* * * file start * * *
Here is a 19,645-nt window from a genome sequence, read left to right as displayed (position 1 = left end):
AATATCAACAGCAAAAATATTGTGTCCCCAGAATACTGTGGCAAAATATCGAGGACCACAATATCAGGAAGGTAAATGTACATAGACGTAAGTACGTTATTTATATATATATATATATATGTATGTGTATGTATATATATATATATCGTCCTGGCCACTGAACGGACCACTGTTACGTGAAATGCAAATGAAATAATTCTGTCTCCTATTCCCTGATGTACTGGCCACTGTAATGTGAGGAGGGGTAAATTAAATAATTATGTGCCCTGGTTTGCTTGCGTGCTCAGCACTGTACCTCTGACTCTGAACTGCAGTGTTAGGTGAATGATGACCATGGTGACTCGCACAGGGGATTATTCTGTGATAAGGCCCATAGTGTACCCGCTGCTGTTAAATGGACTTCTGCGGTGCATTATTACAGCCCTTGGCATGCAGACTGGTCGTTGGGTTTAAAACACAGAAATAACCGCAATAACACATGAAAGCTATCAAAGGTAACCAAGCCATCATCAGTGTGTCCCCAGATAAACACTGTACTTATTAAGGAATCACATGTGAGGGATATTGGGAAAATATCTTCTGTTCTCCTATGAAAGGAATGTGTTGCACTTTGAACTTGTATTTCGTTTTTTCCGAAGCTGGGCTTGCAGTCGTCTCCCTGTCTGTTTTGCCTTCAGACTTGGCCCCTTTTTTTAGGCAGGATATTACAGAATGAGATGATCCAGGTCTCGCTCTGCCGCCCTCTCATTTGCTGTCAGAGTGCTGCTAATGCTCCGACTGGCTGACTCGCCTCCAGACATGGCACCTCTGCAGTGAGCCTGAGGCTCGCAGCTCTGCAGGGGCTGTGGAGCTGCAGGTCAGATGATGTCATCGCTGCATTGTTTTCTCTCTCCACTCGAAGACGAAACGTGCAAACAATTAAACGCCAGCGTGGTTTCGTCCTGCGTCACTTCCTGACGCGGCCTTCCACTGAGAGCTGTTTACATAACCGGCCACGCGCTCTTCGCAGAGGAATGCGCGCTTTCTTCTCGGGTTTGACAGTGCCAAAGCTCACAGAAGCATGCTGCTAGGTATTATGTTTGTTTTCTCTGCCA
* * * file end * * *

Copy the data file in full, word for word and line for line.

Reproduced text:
Here is a 19,645-nt window from a genome sequence, read left to right as displayed (position 1 = left end):
AATATCAACAGCAAAAATATTGTGTCCCCAGAATACTGTGGCAAAATATCGAGGACCACAATATCAGGAAGGTAAATGTACATAGACGTAAGTACGTTATTTATATATATATATATATATGTATGTGTATGTATATATATATATATCGTCCTGGCCACTGAACGGACCACTGTTACGTGAAATGCAAATGAAATAATTCTGTCTCCTATTCCCTGATGTACTGGCCACTGTAATGTGAGGAGGGGTAAATTAAATAATTATGTGCCCTGGTTTGCTTGCGTGCTCAGCACTGTACCTCTGACTCTGAACTGCAGTGTTAGGTGAATGATGACCATGGTGACTCGCACAGGGGATTATTCTGTGATAAGGCCCATAGTGTACCCGCTGCTGTTAAATGGACTTCTGCGGTGCATTATTACAGCCCTTGGCATGCAGACTGGTCGTTGGGTTTAAAACACAGAAATAACCGCAATAACACATGAAAGCTATCAAAGGTAACCAAGCCATCATCAGTGTGTCCCCAGATAAACACTGTACTTATTAAGGAATCACATGTGAGGGATATTGGGAAAATATCTTCTGTTCTCCTATGAAAGGAATGTGTTGCACTTTGAACTTGTATTTCGTTTTTTCCGAAGCTGGGCTTGCAGTCGTCTCCCTGTCTGTTTTGCCTTCAGACTTGGCCCCTTTTTTTAGGCAGGATATTACAGAATGAGATGATCCAGGTCTCGCTCTGCCGCCCTCTCATTTGCTGTCAGAGTGCTGCTAATGCTCCGACTGGCTGACTCGCCTCCAGACATGGCACCTCTGCAGTGAGCCTGAGGCTCGCAGCTCTGCAGGGGCTGTGGAGCTGCAGGTCAGATGATGTCATCGCTGCATTGTTTTCTCTCTCCACTCGAAGACGAAACGTGCAAACAATTAAACGCCAGCGTGGTTTCGTCCTGCGTCACTTCCTGACGCGGCCTTCCACTGAGAGCTGTTTACATAACCGGCCACGCGCTCTTCGCAGAGGAATGCGCGCTTTCTTCTCGGGTTTGACAGTGCCAAAGCTCACAGAAGCATGCTGCTAGGTATTATGTTTGTTTTCTCTGCCA